Friday, February 8, 2013

Because Women Shouldn't Travel to the Past

For my latest Ballabuster column over at Jewcy, I talk about time travel. Namely, the type where you go back to a halcyon past where everything was better. People had manners, white picket fences, and everyone was happier. Yeah, that time never actually existed.

But the past, for certain demographics, was a better time (even if the present isn't too shabby for them either). Which is why it wasn't entirely surprising that newly released data suggests that while young men and women both strive for an egalitarian ideal in relationships, if this proves impossible, the men indicated that they would tried to persuade their female partners to stay at home while they acted as breadwinners. In essence, they want to take a trip in a time machine to the past when this arrangement was the norm. The women, on the other hand, presented with the same scenario preferred divorce and self-reliance. For females, traveling to the past isn't a palatable option.

This brought to two things--Louis CK's very well known bit about why it's better to be a white male (you can travel to any time in the past and things will be great for you) and Orthodox Judaism, which also allows you to go back to a time with rigidly defined gender roles.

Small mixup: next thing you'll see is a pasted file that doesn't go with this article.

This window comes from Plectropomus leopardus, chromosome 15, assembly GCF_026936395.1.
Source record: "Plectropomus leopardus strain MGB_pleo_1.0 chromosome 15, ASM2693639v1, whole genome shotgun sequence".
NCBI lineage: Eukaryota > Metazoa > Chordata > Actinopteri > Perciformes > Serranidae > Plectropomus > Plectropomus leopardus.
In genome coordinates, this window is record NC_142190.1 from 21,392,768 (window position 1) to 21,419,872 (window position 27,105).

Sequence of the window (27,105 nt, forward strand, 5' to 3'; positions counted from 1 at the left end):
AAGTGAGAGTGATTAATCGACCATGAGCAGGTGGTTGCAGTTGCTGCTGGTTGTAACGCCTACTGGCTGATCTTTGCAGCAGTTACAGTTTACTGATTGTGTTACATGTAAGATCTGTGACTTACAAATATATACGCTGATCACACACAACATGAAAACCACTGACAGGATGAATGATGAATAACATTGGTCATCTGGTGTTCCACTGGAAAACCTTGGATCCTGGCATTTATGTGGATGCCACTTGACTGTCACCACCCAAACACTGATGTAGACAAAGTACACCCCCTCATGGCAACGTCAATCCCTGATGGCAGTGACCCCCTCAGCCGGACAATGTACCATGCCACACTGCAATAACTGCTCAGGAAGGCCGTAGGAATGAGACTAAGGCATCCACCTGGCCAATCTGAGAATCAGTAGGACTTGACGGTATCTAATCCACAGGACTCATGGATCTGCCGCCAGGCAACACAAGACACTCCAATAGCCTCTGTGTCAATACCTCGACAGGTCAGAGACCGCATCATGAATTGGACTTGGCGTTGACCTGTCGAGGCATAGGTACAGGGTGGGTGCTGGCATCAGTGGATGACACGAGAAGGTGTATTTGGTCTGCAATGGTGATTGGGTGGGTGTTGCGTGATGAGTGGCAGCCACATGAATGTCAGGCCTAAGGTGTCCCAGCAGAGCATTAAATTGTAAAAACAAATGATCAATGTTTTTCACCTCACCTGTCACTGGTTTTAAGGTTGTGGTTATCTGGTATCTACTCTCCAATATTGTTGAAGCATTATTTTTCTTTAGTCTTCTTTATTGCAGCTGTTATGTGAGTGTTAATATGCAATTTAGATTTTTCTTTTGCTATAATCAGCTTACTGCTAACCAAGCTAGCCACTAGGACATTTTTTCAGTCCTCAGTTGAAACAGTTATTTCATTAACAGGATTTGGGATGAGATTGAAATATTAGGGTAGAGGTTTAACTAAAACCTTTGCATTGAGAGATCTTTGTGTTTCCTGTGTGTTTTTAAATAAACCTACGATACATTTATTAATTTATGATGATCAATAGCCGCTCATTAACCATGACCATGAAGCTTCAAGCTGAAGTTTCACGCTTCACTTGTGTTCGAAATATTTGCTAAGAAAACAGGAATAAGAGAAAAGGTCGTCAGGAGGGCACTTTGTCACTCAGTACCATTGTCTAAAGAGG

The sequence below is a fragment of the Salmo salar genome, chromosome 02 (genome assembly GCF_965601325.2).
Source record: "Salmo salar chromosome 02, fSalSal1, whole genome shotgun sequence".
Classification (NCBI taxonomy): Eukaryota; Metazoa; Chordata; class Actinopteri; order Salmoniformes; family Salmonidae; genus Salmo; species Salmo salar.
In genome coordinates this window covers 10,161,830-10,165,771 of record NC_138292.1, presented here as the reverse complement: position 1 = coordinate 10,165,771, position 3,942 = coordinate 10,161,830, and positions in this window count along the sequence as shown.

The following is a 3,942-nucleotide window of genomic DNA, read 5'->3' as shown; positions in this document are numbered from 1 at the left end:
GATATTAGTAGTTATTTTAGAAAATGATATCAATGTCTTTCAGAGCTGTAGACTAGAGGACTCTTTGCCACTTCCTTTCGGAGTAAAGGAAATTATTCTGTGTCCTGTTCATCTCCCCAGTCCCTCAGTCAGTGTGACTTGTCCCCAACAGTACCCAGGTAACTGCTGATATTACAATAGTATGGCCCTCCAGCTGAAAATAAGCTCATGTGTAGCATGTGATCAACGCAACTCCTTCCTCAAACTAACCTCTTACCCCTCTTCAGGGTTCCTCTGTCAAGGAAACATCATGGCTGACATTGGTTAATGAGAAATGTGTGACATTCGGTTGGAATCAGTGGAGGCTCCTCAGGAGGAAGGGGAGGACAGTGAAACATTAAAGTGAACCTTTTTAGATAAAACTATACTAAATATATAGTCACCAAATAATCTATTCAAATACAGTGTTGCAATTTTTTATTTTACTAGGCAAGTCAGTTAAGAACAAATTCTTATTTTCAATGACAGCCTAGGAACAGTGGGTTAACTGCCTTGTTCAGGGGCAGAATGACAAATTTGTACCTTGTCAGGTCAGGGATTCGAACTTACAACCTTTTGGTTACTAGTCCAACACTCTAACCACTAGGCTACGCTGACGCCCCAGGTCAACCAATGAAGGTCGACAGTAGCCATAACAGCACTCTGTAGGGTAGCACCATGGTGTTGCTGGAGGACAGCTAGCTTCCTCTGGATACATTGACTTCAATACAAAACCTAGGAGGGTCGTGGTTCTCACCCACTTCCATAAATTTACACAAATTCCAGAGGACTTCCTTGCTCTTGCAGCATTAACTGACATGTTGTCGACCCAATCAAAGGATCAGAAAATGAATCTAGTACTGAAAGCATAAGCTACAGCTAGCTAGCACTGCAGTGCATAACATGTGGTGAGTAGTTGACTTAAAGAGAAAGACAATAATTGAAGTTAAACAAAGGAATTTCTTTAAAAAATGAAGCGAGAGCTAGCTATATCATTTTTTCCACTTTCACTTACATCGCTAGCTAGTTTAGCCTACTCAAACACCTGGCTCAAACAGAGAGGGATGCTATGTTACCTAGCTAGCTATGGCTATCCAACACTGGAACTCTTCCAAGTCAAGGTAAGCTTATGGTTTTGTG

In this column for Jewcy, I examine the frustrations of having grown up as an Orthodox woman and encountering those who can move back in time with ease--Orthodox men or aspiring ones.


How, I asked, after being raised secularly, could he choose to enter a world where he, as a man, possessed certain privileges that were the result of biology, not merit?

I know this seems harsh and unfair and that I was thinking along "single issue" lines. I wasn't considering all the other reasons that someone might choose to become Orthodox, most of which have nothing to do with "privilege." And I certainly wasn't calling anyone a misogynist. Taking all of the advantages that come your way, whether earned or otherwise, is something we are all guilty of. Yet it does rankle me at times that, by virtue of one's biology, they receive honors and status, no questions asked. 

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